With thanks to the glorious Eco Warrior Princess for the bedrock of what’s below and the inspiration to share it, here is a simple list of the sort of positive choices you can make every day. There are (around about) 100 ideas here and they’re all good food for thought. I confess that I can’t manage all of these things, but each one is a step in the right direction, and it’s always good to have something to aim for!
1. Every purchase you make is a vote for the world you want. If you buy crappy food, you are telling Crappy Food Inc to make more, the crappier the better. If you buy local organic, you are sending a message that you care about the way your food is produced
3. Think about the messages behind the advertising and ask yourself if you buy into the value system they are advocating (eg I have to look a certain way, I have to own a certain thing).
4. The food industry is geared around providing choice and convenience as cheaply as possible. Only you can decide how much these things are important to you.
5. A lot of personal care products are completely unnecessary, read the labels and understand the ingredients and processes used to make them.
6. Don’t ask why is natural food so expensive, ask why is processed food so cheap.
7. Consider living like your grandparents (do you remember those jars of string, home baking, home grown veggies, the mending pile?).
8. Feel good about the choices you make – they are how you express yourself.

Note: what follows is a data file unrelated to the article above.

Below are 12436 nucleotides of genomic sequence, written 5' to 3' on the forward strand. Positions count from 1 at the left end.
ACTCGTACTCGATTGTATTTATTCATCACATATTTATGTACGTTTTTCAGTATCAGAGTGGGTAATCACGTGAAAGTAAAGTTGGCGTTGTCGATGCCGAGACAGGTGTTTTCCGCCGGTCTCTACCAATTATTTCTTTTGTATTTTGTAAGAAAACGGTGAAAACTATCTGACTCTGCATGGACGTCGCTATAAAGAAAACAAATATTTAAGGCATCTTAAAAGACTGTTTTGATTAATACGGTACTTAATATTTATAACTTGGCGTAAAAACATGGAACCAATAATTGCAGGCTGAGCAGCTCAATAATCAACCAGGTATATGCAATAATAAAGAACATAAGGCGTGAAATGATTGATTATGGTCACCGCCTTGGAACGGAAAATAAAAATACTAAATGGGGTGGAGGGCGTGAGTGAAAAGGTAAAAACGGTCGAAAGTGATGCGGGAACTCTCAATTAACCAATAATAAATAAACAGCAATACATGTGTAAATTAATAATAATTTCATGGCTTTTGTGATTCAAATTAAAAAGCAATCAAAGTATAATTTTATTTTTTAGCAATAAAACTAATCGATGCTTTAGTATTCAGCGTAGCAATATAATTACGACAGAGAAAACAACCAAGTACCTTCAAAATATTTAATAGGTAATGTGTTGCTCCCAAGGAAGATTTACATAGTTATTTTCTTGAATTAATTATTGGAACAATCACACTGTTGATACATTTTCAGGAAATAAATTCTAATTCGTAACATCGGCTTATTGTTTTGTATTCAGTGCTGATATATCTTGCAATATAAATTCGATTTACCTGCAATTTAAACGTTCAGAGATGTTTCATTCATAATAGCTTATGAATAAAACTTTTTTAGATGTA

9. Eat the very best, least processed and freshest food you can afford
10. Avoid all GMO products and food likely to contain them – particularly be careful of products that contain corn syrup, soy products, beet sugar. Here is a useful list of the most GMO loaded brands.
11. Think carefully before buying any drink which comes in a can, plastic bottle or tetra-pack. 10 to 1 it is over-processed, contains GMO ingredients, far too much sugar, and/or chemical additives and you don’t need any of that. And the packaging is wasteful and potentially harmful (NB the BPA in plastics is a hormone disruptor and likely contributor to a number of hormone related cancers including breast, prostate, and uterine).
12. Take reusable shopping bags when you go shopping.
13. Shop local wherever possible.
15. Cut down on processed dairy products. The production process is harmful to the environment, the packaging is excessive and often potentially dangerous (eg cling film on cheese.)